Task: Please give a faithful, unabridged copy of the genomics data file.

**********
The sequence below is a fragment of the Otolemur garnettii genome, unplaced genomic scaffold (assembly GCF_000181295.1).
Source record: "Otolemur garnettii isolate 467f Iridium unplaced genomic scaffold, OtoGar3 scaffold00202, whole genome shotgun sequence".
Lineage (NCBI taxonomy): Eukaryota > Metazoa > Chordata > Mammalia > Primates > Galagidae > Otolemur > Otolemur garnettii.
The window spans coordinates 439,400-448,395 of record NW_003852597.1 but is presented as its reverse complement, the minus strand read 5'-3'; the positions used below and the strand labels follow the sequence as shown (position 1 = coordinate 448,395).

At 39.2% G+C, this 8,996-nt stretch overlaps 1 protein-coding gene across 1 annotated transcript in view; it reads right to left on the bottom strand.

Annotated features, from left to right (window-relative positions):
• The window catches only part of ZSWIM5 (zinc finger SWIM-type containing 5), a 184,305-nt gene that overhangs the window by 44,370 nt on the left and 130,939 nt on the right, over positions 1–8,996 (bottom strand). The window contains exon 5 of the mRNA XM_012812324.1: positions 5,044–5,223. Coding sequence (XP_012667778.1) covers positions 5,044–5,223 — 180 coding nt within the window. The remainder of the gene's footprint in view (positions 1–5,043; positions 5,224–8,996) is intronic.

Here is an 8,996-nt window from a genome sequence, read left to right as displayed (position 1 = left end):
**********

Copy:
The sequence below is a fragment of the Otolemur garnettii genome, unplaced genomic scaffold (assembly GCF_000181295.1).
Source record: "Otolemur garnettii isolate 467f Iridium unplaced genomic scaffold, OtoGar3 scaffold00202, whole genome shotgun sequence".
Lineage (NCBI taxonomy): Eukaryota > Metazoa > Chordata > Mammalia > Primates > Galagidae > Otolemur > Otolemur garnettii.
The window spans coordinates 439,400-448,395 of record NW_003852597.1 but is presented as its reverse complement, the minus strand read 5'-3'; the positions used below and the strand labels follow the sequence as shown (position 1 = coordinate 448,395).

At 39.2% G+C, this 8,996-nt stretch overlaps 1 protein-coding gene across 1 annotated transcript in view; it reads right to left on the bottom strand.

Annotated features, from left to right (window-relative positions):
• The window catches only part of ZSWIM5 (zinc finger SWIM-type containing 5), a 184,305-nt gene that overhangs the window by 44,370 nt on the left and 130,939 nt on the right, over positions 1–8,996 (bottom strand). The window contains exon 5 of the mRNA XM_012812324.1: positions 5,044–5,223. Coding sequence (XP_012667778.1) covers positions 5,044–5,223 — 180 coding nt within the window. The remainder of the gene's footprint in view (positions 1–5,043; positions 5,224–8,996) is intronic.

Here is an 8,996-nt window from a genome sequence, read left to right as displayed (position 1 = left end):